Founded in 2007, with the intention of celebrating, and collaborating with, up-and-coming British design talent; Ryan Malone and Giles Massie-Taylor’s Decode has done just that. From Samuel Wilkinson’s now-iconic Vessel series – designed to complement the flowing beauty of his Design of the Year 2011 award-winning Plumen 001 lightbulb – to Benjamin Hubert’s imposing concrete lighting, Decode have produced a carefully curated collection of outstanding products that have developed a life of their own.
As we prepare to finally wrap up our successful Create GB project, we not only spoke to Ryan – getting the duo’s views on creativity, dream collaborations, and being inspired by drum’n’bass legend Goldie – but have collaborated with them; offering our readers the chance to choose a new colour for their iconic products. You can head over to our Facebook page where there’s an app to choose said colour, and three lucky entrants will win a product of their choice, in their chosen colour.
We think it’s a pretty special opportunity, and we think Decode are a pretty special company. What a great way to say goodbye to six weeks of celebrating the best that Britain has to offer…
Where’s your hometown, and where are you based now?
I was brought up in Aberdeen in North East Scotland and moved to London in 2001 to study at St Martins. My first year was spent in what can only be described as a port-a-cabin masquerading as a flat behind the Rainbow Theatre in Finsbury Park. Since then I’ve been firmly rooted in Stoke Newington, with our studio on Hackney Road.
Do you think location affects creativity?
We started the brand with the view that it was all about working closely with locally based designers, a principle that remains true to this day. The locality of what we do, who we work with, who produces our products and in turn the creative decisions we make, they are all connected.
Is Britain’s creative industry too London-centric?
Living and working in East London you do feel a part of something that is at the forefront of the British creative industry. Having it geographically concentrated is great and can only make us more productive. I can’t see it as a negative influence on the overall industry so I suppose my answer is no.
If we could replace the Queen on bank notes with one iconic British design, which would you choose?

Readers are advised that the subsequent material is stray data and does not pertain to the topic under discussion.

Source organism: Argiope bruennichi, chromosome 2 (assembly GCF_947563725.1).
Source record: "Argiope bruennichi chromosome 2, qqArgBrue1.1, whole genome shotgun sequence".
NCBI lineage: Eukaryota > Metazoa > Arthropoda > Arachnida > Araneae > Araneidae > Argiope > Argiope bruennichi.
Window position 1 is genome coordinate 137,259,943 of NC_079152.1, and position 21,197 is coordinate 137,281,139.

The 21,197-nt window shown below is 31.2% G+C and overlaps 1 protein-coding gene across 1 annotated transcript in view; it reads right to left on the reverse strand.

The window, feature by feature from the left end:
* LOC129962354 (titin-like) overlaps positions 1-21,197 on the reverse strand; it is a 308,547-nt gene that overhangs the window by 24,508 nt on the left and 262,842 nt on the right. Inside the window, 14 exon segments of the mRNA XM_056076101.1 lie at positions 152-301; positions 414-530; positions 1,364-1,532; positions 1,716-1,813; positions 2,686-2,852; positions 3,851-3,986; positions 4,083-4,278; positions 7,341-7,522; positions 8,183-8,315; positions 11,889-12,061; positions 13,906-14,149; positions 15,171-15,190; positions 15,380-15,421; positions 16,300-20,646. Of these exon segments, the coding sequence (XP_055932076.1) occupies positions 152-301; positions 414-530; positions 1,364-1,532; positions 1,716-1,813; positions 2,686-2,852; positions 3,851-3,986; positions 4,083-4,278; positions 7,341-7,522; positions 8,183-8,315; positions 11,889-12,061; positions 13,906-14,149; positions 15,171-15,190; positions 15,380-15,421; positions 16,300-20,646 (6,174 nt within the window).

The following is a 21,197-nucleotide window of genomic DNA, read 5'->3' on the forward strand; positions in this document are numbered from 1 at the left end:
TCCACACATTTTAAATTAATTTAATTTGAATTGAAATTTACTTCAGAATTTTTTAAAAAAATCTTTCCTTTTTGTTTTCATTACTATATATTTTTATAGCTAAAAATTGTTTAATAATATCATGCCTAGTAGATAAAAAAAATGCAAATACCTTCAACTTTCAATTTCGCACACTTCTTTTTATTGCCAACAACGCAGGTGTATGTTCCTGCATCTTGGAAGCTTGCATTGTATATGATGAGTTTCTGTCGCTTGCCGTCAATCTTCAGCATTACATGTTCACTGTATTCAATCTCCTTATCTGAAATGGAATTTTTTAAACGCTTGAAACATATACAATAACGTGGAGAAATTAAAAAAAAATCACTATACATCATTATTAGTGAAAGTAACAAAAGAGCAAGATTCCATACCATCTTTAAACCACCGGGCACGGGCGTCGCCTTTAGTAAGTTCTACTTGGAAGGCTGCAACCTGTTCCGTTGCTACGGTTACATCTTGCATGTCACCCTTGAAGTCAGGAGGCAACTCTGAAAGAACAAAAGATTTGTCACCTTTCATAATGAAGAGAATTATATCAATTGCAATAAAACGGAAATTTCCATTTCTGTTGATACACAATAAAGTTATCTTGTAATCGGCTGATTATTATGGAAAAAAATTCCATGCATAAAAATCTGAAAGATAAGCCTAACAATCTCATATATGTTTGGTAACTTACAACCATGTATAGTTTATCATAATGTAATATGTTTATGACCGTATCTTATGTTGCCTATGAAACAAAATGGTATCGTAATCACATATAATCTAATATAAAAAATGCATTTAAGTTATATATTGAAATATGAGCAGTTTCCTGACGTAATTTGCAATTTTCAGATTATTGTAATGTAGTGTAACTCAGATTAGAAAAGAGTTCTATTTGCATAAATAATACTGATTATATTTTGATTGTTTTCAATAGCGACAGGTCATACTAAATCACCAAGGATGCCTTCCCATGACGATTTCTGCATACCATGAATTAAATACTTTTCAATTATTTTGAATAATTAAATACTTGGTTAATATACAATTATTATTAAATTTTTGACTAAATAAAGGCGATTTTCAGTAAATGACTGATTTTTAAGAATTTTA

How about just overlaying Jamie Reid’s Sex Pistols graphic?
The Swinging ’60s, punk, Hacienda-era Manchester… is there one period of intense British creativity that you’d like to have been a part of, and why?
I look back with fondness on the ’90s. I had an absolute blast and pretty much did everything I wanted so quite happy with the hand I was dealt. I met my wife in Ibiza so ‘nuff said really.
The top 3 British creatives who have inspired you?
Martin Parr, Paul Smith and Goldie. That would make an interesting dinner party as well.
Are there any quintessential British traditions that inform your work?
Not taking a lunch break.
If you could collaborate with one GB creative, from any field, who would it be, and why?
There is quite a list of London based designers and studios we would love to collaborate with. I think it is good to start at least one new collaboration each year, but also equally important to develop continuous projects with our existing designers. With each new design we get better at understanding our designers and the process of getting from ideas on paper to a workable product.
It would be amazing to collaborate with the likes of BarberOsgerby, but equally there are a number of emerging designers all around the East end. If I can choose absolutely anyone though, then it would have to be an icon like David Bowie.
Will you be watching the Olympics?
To be completely honest, usually I could take or leave it. But as it’s pretty much at the end of my street then how could I not get excited. Am genuinely getting more and more butterflies with every day.
You couldn’t live without…
My wife and son
What makes you smile?
As a dad of a one year old then it goes without saying
The best piece of advice you’ve ever been given…
When we first started Decode we were interviewed by a journalist and he told us that the moment we start to tire of a product, would be the exact moment everyone else would start finding out and asking about it. Never a truer word has been said.
Fish and chips, Cornish pasties… what’s your favourite British dish?
I can’t stand Fish and Chips, just one of those things I have never got on with. Can curry pass as a British dish? It would easily be my Death Row meal choice. Failing that then steak pie at my local always goes down a treat.
We’re going to the pub and we’re buying, what are you drinking?
Whatever you’re having, please. As long as it’s not shots.
What’s next for you?
We’re currently working on our event for London Design Week. This year we’re doing a one-day event at Village Underground (just off Great Eastern Street). A party really with a retrospective of our first five years as well as some new launches. We’re also just in the early stages of establishing an office in New York, which is a huge undertaking for us.
It’s such a great city though and without doubt my next choice after London. It’s hugely exciting to be setting up over there and ultimately the ambition is to develop a similar collection in parallel to what we are doing here. It will be interesting, the draw the parallels, and differences between them as they develop.